A former caretaker was sentenced this week to 20 years in the Montana State Women’s Prison with 15 years suspended for defrauding a quadriplegic client out of more than $300,000.

Bridget Coulter, 36, is required to pay $343,563 in restitution to the victim’s family. Upon her release, Coulter has to notify potential employers of the conviction.

Coulter, who appeared Wednesday in Gallatin County District Court before Judge John Brown, pleaded guilty to exploitation of an older person and identity theft, both felonies, in May.

In September 2017, a person reported to the Bozeman Police Department that Coulter was stealing money from a 69-year-old quadriplegic woman in hospice, according to charging documents. Coulter took care of the woman starting in 2013 and had access to her financial accounts, according to Adult Protective Services.

A detective interviewed the woman’s son, who said Coulter confessed to stealing from the woman, court documents said. Coulter told the son that she had been paying off her personal credit cards using the woman’s checking account and that it had been going on for about a year.

Police said in charging documents that financial statements showed Coulter took out numerous loans in the woman’s name. They also showed that Coulter made fraudulent purchases on the woman’s credit cards and made tens of thousands of dollars of ATM withdrawals from the woman’s checking account.

In court Wednesday, Coulter said she was sorry for the pain her actions caused and that she would carry the shame and regret for the rest of her life. She said she had a lot of anxiety and depression during the time when she was stealing from the woman.

“I was in a very bad marriage, and I let things spiral out of control,” Coulter said.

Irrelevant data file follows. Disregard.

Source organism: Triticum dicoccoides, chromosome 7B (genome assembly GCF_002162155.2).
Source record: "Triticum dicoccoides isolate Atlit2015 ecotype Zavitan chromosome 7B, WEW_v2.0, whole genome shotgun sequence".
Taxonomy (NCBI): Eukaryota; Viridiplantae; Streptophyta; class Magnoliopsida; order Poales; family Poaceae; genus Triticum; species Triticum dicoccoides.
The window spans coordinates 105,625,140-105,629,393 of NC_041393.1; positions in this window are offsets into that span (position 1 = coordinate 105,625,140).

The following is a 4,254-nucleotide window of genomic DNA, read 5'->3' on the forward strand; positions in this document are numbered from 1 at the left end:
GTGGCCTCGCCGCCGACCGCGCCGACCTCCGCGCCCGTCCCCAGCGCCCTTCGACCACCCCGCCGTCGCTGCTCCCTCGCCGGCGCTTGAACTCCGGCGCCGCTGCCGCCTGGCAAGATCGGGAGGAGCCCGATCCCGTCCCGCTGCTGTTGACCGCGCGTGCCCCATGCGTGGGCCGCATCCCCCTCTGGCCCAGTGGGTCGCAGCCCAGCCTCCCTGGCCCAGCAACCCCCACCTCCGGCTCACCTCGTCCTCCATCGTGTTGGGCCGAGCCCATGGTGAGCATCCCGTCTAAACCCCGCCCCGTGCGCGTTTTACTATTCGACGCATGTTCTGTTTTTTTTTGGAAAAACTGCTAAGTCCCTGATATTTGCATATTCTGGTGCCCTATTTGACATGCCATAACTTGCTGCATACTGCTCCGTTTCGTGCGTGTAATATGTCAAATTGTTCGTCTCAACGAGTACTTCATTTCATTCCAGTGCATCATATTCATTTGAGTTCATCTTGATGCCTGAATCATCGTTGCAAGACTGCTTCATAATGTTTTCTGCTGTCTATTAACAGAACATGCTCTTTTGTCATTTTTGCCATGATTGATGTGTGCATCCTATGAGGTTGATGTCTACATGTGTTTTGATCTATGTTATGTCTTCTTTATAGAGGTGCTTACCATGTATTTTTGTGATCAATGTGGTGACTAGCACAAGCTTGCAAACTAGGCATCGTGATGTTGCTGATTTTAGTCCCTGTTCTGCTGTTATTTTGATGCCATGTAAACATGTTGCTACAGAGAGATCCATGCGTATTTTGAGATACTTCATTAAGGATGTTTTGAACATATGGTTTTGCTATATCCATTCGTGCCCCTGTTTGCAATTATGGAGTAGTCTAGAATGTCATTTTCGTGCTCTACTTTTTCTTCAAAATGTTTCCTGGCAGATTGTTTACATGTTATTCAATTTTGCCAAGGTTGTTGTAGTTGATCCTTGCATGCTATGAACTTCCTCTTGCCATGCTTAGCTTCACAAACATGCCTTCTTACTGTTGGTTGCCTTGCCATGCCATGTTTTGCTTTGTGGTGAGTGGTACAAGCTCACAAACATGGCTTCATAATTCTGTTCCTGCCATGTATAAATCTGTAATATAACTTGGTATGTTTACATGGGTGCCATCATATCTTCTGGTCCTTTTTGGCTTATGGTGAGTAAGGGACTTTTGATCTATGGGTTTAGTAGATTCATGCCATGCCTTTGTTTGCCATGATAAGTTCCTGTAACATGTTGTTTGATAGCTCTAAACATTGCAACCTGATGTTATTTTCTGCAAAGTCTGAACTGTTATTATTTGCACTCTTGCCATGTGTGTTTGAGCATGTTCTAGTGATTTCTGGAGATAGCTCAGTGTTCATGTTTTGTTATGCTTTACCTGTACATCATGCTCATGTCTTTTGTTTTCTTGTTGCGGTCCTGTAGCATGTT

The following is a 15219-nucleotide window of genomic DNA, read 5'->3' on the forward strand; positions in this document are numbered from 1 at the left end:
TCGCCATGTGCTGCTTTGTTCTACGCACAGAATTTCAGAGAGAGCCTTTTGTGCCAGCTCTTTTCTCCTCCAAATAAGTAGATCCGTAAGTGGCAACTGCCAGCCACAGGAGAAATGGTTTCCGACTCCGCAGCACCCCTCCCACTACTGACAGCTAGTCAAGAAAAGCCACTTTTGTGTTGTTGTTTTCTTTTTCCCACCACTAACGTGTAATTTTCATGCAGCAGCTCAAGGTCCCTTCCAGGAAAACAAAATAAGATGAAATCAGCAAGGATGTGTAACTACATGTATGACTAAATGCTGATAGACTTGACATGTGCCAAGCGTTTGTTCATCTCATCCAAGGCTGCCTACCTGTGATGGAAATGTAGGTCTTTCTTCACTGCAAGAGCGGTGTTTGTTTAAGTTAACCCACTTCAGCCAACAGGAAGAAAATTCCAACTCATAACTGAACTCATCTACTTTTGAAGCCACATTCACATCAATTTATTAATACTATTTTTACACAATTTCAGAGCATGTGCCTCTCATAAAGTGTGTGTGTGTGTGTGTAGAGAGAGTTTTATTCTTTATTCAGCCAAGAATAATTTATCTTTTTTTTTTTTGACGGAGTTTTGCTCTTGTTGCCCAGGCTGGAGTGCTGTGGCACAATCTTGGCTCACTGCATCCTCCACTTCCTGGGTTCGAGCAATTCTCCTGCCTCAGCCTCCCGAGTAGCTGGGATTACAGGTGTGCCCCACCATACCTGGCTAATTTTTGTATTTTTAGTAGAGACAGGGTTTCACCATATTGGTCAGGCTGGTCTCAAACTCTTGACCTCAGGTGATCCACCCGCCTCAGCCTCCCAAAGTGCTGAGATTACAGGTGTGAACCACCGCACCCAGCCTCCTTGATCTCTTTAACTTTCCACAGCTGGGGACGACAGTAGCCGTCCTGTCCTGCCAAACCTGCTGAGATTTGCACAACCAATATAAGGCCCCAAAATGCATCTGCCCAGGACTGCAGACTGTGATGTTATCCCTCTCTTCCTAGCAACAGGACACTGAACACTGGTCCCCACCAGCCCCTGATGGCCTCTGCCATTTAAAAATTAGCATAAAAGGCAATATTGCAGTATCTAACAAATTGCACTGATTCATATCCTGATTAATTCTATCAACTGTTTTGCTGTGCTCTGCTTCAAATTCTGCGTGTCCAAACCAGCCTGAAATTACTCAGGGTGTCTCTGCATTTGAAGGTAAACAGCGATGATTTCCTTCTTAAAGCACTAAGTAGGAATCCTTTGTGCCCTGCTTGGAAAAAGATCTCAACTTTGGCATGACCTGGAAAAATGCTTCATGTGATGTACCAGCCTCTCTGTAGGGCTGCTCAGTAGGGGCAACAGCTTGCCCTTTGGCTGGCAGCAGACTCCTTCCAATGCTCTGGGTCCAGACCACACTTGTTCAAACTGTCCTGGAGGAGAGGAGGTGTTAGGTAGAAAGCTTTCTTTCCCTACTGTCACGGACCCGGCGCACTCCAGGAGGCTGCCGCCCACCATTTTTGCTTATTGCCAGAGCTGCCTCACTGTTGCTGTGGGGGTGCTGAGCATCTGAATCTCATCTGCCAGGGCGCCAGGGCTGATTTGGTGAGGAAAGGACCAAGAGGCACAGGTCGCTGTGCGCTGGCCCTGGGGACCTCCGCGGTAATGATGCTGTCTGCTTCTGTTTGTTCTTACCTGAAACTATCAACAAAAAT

Through therapy, Coulter said, she’s learned to ask for help and tell the truth when she’s in situations she can’t handle.

Prosecutor Bjorn Boyer said Coulter was a “master manipulator.” He said the victim in this case died shortly after Coulter admitted to the theft.

Boyer said Coulter confessed only when the victim was broke. He said the victim’s family doesn’t expect Coulter to pay back the money she stole.

“I think that’s the reality of the situation,” Boyer said.

Judge Brown said Coulter betrayed the victim, the victim’s family and Coulter’s family. He said the testimony that stuck with him was that the victim died sooner than expected because of the trauma of losing her money and her inability to pay for quality care.

Brown said punishment is important because justice requires a consequence for a person’s actions.

“There has to be a consequence. Without a consequence there won’t be justice, and without justice nobody could go forward,” he said.

Freddy Monares can be reached at fmonares@dailychronicle.com or at 406-582-2630.

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